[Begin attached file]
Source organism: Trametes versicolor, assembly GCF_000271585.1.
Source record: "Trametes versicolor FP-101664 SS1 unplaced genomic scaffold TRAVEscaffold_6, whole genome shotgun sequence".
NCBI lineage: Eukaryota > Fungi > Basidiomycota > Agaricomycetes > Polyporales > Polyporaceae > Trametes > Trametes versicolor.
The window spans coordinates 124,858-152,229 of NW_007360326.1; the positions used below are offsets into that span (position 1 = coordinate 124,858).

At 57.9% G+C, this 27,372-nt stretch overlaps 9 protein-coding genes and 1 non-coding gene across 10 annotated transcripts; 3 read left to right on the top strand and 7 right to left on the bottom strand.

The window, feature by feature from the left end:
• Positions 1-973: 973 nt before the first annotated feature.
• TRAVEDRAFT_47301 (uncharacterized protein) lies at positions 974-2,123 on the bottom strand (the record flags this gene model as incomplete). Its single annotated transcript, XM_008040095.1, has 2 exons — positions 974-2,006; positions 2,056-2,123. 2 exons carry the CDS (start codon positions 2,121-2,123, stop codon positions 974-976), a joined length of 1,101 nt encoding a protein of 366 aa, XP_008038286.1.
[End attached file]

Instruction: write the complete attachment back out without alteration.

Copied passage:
Source organism: Trametes versicolor, assembly GCF_000271585.1.
Source record: "Trametes versicolor FP-101664 SS1 unplaced genomic scaffold TRAVEscaffold_6, whole genome shotgun sequence".
NCBI lineage: Eukaryota > Fungi > Basidiomycota > Agaricomycetes > Polyporales > Polyporaceae > Trametes > Trametes versicolor.
The window spans coordinates 124,858-152,229 of NW_007360326.1; the positions used below are offsets into that span (position 1 = coordinate 124,858).

At 57.9% G+C, this 27,372-nt stretch overlaps 9 protein-coding genes and 1 non-coding gene across 10 annotated transcripts; 3 read left to right on the top strand and 7 right to left on the bottom strand.

The window, feature by feature from the left end:
• Positions 1-973: 973 nt before the first annotated feature.
• TRAVEDRAFT_47301 (uncharacterized protein) lies at positions 974-2,123 on the bottom strand (the record flags this gene model as incomplete). Its single annotated transcript, XM_008040095.1, has 2 exons — positions 974-2,006; positions 2,056-2,123. 2 exons carry the CDS (start codon positions 2,121-2,123, stop codon positions 974-976), a joined length of 1,101 nt encoding a protein of 366 aa, XP_008038286.1.